I dedicate this book to a young man who would have been a great coach and father one day. Unfortunately, he never got his chance. RIP Hunter Roberson; live, laugh, and love. You can read a poem I wrote to his family at the end of our story. I have also included a few other writings and the poem of “How to Wrestle with God.” You can order your free copy in a digital format. Simply email me at Ritchman65@gmail.com . I will not charge you for it. Just find a way to pay it forward in your own life.
Thank you in advance if you decide to go on through the story of Little Dave, a name he particularly didn’t like. The book has similarity to real world events from the first chapter to Chapter 9. The bulk of the book is spent in the future of hope for peace. I hope you take the time to enjoy doing some research on your own in regards to the book’s attachment to reality. A simple phone search should suffice. This book is written to be shared as a family and hopefully you will be inspired to turn on Channel 33!
Thank you and see ya matside—1 percent a day.
Michael Ritchey,
servant of the Great I Am
This is the story of an excellent boy. Little Dave was a boy who came to America in the wake of a tragedy.
In the war-torn country of Afghanistan, a boy named Ali wrestled for his father’s wrestling club. In September 2018, while Ali was at home doing his homework, a group of men bombed the wrestling facility in Kabul, the capital of Afghanistan, killing his father and many other wrestlers. A college wrestling coach in the United States heard of this tragedy while reading an article in WIN Magazine. 1 After reading the article, he decided to find a way to help. He came across the story of Ali, who was living with only his mother and several siblings. The coach offered to adopt Ali and bring him to America to live in a small college town in Oregon. Since Ali’s new father was a wrestling coach, he nicknamed him Dave after the late great Olympic champion Dave Schultz. 2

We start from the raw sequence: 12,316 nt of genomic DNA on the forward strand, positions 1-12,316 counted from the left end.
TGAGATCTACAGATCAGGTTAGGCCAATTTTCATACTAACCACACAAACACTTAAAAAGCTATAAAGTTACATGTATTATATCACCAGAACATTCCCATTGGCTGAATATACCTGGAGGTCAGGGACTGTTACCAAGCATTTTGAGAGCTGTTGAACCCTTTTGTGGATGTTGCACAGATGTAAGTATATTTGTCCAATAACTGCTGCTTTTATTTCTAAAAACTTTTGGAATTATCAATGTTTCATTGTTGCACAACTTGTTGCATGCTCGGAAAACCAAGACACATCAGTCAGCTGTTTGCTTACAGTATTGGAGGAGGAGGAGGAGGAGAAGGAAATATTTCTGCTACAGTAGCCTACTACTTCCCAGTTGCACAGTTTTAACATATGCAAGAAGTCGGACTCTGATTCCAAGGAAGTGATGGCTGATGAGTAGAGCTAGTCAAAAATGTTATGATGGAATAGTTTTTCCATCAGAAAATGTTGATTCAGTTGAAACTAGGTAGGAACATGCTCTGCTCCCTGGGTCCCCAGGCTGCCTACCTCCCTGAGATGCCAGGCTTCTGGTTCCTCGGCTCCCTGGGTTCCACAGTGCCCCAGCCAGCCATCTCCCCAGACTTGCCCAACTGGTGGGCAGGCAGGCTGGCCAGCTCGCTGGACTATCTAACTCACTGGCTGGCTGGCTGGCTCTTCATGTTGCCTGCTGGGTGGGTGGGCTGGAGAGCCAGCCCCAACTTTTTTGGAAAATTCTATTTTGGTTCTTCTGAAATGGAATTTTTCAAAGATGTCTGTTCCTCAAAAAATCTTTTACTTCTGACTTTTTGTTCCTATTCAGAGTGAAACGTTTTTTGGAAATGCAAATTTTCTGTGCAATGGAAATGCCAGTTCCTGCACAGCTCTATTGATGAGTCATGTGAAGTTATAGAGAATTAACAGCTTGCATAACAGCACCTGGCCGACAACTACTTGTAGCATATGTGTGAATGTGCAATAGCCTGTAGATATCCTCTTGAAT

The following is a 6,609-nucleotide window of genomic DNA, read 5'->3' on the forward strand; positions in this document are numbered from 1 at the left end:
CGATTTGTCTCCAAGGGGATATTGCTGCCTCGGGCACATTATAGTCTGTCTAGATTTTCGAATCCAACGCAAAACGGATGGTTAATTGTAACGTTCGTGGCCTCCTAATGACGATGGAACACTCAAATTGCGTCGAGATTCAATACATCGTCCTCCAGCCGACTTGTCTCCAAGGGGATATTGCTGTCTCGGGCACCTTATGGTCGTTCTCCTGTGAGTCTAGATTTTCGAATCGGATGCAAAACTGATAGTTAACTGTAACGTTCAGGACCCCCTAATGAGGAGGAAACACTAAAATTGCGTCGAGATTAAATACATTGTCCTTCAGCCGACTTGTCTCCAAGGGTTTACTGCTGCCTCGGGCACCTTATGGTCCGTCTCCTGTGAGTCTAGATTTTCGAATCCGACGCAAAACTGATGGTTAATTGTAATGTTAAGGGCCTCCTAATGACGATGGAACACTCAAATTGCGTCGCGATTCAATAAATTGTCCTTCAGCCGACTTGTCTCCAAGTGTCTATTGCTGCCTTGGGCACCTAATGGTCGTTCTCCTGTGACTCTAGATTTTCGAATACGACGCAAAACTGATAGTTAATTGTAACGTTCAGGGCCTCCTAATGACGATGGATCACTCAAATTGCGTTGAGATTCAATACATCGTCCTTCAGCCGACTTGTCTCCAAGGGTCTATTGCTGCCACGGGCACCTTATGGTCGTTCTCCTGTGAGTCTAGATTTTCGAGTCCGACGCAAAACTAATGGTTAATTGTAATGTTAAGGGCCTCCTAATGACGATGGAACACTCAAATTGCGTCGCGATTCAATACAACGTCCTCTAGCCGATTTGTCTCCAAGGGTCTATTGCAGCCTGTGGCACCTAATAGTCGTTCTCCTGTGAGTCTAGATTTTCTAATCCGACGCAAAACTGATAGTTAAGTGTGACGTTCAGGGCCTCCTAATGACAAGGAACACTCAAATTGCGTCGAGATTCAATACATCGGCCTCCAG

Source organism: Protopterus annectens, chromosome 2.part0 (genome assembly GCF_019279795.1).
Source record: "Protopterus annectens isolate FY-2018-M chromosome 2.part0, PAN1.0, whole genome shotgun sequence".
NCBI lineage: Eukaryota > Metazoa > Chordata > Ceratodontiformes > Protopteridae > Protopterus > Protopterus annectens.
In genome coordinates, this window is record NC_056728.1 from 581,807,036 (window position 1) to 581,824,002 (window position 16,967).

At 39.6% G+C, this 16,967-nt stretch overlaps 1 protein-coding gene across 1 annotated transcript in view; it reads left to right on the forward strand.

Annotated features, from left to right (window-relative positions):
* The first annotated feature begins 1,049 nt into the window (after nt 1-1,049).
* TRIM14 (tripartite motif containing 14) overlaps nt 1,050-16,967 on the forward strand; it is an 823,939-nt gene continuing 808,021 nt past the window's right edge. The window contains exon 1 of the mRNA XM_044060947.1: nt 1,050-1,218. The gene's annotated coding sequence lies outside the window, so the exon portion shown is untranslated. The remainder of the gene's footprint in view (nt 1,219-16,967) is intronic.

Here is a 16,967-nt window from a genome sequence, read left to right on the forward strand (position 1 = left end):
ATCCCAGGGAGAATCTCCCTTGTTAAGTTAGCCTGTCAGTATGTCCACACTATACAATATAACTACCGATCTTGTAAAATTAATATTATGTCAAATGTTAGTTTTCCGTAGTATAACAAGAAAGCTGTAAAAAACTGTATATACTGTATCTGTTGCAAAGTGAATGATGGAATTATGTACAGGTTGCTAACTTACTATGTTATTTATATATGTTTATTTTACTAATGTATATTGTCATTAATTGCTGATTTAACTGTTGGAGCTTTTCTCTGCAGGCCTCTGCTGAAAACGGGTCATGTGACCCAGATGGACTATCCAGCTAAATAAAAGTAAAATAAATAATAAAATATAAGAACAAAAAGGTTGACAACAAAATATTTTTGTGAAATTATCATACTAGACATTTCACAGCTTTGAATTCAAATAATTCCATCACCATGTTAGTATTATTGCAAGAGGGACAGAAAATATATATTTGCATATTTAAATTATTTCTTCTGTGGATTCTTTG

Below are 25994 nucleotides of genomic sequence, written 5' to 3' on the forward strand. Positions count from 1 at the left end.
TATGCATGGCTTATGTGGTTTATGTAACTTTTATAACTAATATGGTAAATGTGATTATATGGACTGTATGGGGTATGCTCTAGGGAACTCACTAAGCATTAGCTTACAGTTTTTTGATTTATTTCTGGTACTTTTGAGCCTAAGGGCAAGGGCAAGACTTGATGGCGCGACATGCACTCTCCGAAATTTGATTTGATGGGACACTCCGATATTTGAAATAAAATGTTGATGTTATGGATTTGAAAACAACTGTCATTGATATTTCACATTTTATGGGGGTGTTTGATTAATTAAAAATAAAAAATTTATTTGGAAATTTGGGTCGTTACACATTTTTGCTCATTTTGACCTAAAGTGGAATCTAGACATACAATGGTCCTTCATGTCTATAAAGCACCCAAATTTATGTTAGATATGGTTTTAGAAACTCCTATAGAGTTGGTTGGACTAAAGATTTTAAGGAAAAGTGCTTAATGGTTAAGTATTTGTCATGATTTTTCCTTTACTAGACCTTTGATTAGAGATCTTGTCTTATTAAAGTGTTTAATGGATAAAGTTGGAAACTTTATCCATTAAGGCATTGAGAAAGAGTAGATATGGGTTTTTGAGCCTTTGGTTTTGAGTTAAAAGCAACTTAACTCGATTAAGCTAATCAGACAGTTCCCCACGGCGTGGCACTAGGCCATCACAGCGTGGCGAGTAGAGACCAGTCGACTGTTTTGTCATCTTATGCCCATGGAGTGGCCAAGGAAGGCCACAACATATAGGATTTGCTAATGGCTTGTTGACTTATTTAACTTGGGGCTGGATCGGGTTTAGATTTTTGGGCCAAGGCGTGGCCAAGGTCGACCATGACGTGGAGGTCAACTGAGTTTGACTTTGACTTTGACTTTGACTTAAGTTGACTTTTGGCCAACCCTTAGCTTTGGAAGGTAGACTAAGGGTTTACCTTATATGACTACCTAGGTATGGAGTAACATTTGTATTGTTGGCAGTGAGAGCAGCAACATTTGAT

Dave/Ali was welcomed into a wrestling family and a loving home. Because his new dad was a coach, he learned many things about being a wrestler and being a Christian. Although Dave had begun his life as a Muslim in Afghanistan, he learned of the greatness of Jesus from his mother and gave his life to Christ. His mother would often ask him if was listening to Channel 33, which was code for the voice of God. Then she would remind him of the Christian mission: “More temples.”
Dave was small for his age and was nicknamed Little Dave at school, a name he particularly disliked!
Dave loved wrestling, and he did many things to become better at it. He would watch videos of the late great Dave Schultz and would try to master his techniques in practice.